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Romian Tuesta-Vilca
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Well, some FLAGS give you reward points or loyalty cards. Here in Montreal (where I live) we have a store called Le Valet D'Coeur. For every $10 you spend they give you a stamp, once you get 20 stamps they give you $20 discount. They have good prices and hold an annual sale. I bought Hansa for $10!!!! Ambush! for $45 ( $65 - $20 discount) and got 5 atamps! :D
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Tim Gilberg
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wytefang wrote:
brotherjo wrote:
Quote:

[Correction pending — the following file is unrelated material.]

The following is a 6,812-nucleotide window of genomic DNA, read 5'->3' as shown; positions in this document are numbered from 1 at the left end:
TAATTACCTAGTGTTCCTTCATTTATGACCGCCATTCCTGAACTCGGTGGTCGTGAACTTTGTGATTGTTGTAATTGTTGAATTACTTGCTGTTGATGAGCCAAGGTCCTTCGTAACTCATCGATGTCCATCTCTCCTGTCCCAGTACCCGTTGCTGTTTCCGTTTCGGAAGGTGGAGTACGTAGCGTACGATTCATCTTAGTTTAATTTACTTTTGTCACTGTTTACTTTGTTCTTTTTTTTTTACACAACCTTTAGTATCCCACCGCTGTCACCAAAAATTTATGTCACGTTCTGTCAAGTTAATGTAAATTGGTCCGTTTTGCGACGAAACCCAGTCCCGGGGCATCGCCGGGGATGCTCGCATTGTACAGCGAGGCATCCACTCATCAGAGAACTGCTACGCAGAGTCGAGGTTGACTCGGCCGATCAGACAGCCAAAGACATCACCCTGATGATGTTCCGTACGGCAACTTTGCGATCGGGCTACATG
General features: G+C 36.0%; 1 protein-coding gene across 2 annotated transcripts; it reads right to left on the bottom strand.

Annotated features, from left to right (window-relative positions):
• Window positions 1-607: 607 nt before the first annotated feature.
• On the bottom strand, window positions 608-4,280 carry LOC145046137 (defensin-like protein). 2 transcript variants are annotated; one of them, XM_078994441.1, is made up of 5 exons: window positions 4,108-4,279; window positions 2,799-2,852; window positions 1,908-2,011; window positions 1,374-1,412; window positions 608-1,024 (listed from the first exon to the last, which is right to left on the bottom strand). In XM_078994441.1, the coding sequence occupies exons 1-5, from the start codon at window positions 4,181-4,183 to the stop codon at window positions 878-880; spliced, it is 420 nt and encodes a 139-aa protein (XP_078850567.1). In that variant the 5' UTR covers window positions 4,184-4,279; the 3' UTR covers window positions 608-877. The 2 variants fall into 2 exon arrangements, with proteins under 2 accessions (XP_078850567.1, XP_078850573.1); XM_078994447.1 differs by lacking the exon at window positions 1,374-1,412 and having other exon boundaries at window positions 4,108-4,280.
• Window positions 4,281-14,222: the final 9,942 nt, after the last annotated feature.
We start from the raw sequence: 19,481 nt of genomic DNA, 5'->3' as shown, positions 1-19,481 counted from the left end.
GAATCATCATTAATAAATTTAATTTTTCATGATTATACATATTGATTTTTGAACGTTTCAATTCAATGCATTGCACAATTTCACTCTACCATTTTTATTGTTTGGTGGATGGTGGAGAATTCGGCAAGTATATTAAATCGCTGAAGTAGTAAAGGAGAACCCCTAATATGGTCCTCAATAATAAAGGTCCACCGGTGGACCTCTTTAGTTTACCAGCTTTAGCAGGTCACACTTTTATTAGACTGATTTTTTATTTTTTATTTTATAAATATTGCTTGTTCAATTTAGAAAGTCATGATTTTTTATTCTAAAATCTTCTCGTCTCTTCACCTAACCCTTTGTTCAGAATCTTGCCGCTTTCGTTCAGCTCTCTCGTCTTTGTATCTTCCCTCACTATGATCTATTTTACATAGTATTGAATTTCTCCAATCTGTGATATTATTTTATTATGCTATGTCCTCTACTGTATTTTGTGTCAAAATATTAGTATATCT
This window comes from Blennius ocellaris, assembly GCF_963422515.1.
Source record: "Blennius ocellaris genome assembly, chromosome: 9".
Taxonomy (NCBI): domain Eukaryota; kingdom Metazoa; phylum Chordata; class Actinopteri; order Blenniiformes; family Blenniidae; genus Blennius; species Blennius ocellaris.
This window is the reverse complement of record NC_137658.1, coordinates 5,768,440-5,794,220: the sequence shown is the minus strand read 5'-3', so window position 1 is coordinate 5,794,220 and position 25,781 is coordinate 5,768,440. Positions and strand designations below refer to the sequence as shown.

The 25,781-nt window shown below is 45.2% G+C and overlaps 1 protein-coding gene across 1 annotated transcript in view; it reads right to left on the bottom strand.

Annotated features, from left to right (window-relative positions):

But in all truth, that's really cruel to a small business owner trying to survive against the online stores.
I think it's cruel to try to charge me $50 for Memoir '44: Terrain Pack. If a game store wants to have product sitting on their shelves until someone hits the lottery, that's up to them. However, if they are willing to negotiate, they will probably have one more sale that day and a customer going forward.


Amen, brother. No one forces any store owner to become, well, a store owner. The smart stores have an online presence, too, much like CoolStuffInc.com.


No doubt.

I mean, why don't these local stores just go away. I'd make wytefang's day. Who needs a growing hobby, anyway?

mcondor wrote:
Why bother with the hassle of all of this haggling over game prices at your local FLGS.

One can go online at the various online game outlets and automatically purchase games with built-in/advertised 15 - 25% discounts. Less stress, save time and definately save $.


And you can take a look at and try the games at your FLGS too!